2. Unspoken assumption: “social” refers to competing against each other using culturally defined rules
  3. A typical individual may take decades to appreciate non-social interests

(Social – The big misunderstanding)

The following delightful interview of Greta and her father illustrates another characteristic social dynamic in families with autistic children and (sometimes more and sometimes less) autistic parents.

The interactions between autistic children and their parents often reverse the typical roles in learning.

Autistic collaboration involves sharing of knowledge and working towards a shared goal of generating new levels of knowledge and understanding. The individual innate moral compass mediates the tension between the desire to assist others vs the desire learn about the world.

  • These inclinations are reflected in the cultural transmission of new discoveries from children to parents
  • Education of parents by the children focuses on teaching about the focus and boundaries of individual areas of interest
  • Sharing of knowledge and asking probing questions is seen as a “natural” human behaviour
  • Adolescence is a period of intensive knowledge acquisition, where individual areas of interests are explored in great depth, and where in the absence of autistic peers with compatible interests new knowledge is often shared with parents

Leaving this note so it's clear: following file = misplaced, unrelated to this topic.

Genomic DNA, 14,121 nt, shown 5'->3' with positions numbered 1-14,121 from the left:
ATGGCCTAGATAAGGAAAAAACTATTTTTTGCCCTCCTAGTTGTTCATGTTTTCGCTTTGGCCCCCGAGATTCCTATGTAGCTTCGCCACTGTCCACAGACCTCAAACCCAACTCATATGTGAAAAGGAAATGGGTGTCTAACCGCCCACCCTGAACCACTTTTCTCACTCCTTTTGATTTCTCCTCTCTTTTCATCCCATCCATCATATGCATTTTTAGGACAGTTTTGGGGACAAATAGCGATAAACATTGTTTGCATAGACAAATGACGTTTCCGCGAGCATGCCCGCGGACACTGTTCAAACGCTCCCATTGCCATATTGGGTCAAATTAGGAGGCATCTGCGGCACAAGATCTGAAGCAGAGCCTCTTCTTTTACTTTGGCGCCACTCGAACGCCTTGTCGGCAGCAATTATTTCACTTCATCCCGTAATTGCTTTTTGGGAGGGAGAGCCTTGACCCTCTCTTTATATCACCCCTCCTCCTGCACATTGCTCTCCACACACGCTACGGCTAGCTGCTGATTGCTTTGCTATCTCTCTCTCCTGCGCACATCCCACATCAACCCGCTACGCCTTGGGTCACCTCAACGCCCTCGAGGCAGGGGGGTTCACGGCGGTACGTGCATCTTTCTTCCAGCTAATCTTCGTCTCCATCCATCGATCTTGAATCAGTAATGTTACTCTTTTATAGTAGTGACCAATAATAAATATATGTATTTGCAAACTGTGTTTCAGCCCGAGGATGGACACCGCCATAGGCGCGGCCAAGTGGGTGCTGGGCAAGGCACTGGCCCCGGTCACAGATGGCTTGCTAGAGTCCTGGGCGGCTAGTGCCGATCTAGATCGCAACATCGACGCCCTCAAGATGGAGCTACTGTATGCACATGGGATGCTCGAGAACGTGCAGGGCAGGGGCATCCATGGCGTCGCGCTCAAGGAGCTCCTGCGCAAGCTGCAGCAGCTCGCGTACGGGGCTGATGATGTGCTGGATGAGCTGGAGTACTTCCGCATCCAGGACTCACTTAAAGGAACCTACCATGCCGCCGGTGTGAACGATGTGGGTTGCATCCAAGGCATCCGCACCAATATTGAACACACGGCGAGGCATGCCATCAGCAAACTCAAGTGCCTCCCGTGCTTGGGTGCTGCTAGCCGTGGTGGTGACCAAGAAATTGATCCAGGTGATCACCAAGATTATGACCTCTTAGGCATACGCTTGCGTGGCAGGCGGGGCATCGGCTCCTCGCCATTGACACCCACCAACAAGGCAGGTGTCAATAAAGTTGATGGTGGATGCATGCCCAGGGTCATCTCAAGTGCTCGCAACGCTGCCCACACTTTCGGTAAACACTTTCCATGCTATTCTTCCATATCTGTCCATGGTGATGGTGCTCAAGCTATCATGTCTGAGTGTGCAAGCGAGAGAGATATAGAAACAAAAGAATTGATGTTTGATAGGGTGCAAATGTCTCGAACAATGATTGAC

In contrast neurotypical collaboration involves competition at all levels of scale according to culturally defined rules, which mediate the tension between the desire to assist others vs the desire to gain or maintain social status symbols.

  • These inclinations are reflected in the cultural transmission of boundaries of acceptable behaviour from parents to children
  • Education of children by the parents focuses on teaching the cultural rules and acceptable boundaries
  • Ego and self-promotion is seen as a “natural” human behaviour
  • Adolescence is a period of socialisation, where the cultural rules transmitted by parents are incrementally replaced by the cultural rules encountered in peer groups

(Taking ownership of the label)

The role of autism in human evolution